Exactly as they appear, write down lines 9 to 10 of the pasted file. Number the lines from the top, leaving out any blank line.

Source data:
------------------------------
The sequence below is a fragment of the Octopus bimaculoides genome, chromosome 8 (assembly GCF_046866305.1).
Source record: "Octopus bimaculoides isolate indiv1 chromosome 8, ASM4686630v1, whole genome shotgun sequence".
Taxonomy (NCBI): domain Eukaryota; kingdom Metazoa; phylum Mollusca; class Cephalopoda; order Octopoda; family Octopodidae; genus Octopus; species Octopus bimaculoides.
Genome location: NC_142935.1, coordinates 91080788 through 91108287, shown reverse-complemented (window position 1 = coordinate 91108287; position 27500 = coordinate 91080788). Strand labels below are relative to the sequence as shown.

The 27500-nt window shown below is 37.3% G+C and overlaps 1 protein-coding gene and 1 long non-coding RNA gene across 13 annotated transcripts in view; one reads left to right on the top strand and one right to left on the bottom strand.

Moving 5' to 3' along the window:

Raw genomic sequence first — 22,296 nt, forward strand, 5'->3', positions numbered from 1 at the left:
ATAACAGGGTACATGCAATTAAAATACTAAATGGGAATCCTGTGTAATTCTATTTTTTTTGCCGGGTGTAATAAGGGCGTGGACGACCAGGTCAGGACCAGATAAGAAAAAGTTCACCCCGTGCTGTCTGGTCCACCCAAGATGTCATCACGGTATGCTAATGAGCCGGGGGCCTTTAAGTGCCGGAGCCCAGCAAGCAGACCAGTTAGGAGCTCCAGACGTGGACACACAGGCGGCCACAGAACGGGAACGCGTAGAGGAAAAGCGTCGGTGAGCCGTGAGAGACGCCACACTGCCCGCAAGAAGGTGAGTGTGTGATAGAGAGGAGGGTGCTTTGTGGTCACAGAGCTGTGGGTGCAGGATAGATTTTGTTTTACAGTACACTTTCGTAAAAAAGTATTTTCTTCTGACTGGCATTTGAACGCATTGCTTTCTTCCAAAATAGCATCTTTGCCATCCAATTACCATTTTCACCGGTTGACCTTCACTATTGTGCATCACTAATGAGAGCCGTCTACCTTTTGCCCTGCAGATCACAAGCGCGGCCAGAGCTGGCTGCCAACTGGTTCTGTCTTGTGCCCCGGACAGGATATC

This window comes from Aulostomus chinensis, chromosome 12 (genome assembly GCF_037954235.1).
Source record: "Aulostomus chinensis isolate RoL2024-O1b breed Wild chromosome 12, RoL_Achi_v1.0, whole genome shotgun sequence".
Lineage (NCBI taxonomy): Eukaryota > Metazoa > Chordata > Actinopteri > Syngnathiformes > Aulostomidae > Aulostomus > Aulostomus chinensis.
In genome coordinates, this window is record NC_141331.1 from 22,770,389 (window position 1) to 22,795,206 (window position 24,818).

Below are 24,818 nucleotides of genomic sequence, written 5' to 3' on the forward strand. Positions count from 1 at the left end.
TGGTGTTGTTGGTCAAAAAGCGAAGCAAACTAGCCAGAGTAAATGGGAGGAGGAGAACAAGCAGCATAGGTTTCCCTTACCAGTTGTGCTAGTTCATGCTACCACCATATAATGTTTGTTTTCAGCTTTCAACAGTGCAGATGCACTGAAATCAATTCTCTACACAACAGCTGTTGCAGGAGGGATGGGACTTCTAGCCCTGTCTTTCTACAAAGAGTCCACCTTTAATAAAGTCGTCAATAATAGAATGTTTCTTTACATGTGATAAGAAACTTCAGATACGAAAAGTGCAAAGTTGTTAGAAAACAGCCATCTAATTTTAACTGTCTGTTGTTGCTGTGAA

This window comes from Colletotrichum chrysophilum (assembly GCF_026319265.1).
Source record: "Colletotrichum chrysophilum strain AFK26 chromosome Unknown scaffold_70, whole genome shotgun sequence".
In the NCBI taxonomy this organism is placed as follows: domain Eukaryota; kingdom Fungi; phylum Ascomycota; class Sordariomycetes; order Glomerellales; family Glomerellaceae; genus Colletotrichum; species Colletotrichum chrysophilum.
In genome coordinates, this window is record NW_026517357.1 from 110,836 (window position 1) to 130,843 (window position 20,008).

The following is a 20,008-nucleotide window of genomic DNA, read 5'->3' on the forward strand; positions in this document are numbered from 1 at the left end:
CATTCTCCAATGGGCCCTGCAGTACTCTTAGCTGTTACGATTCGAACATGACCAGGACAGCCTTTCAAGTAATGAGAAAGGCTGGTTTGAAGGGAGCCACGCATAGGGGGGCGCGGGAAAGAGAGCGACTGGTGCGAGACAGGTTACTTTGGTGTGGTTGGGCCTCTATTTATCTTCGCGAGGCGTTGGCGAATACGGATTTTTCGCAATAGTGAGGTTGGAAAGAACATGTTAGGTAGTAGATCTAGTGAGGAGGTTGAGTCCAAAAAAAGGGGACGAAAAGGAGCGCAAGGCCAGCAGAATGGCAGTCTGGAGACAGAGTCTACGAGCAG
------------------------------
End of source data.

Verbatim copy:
This window comes from Aulostomus chinensis, chromosome 12 (genome assembly GCF_037954235.1).
Source record: "Aulostomus chinensis isolate RoL2024-O1b breed Wild chromosome 12, RoL_Achi_v1.0, whole genome shotgun sequence".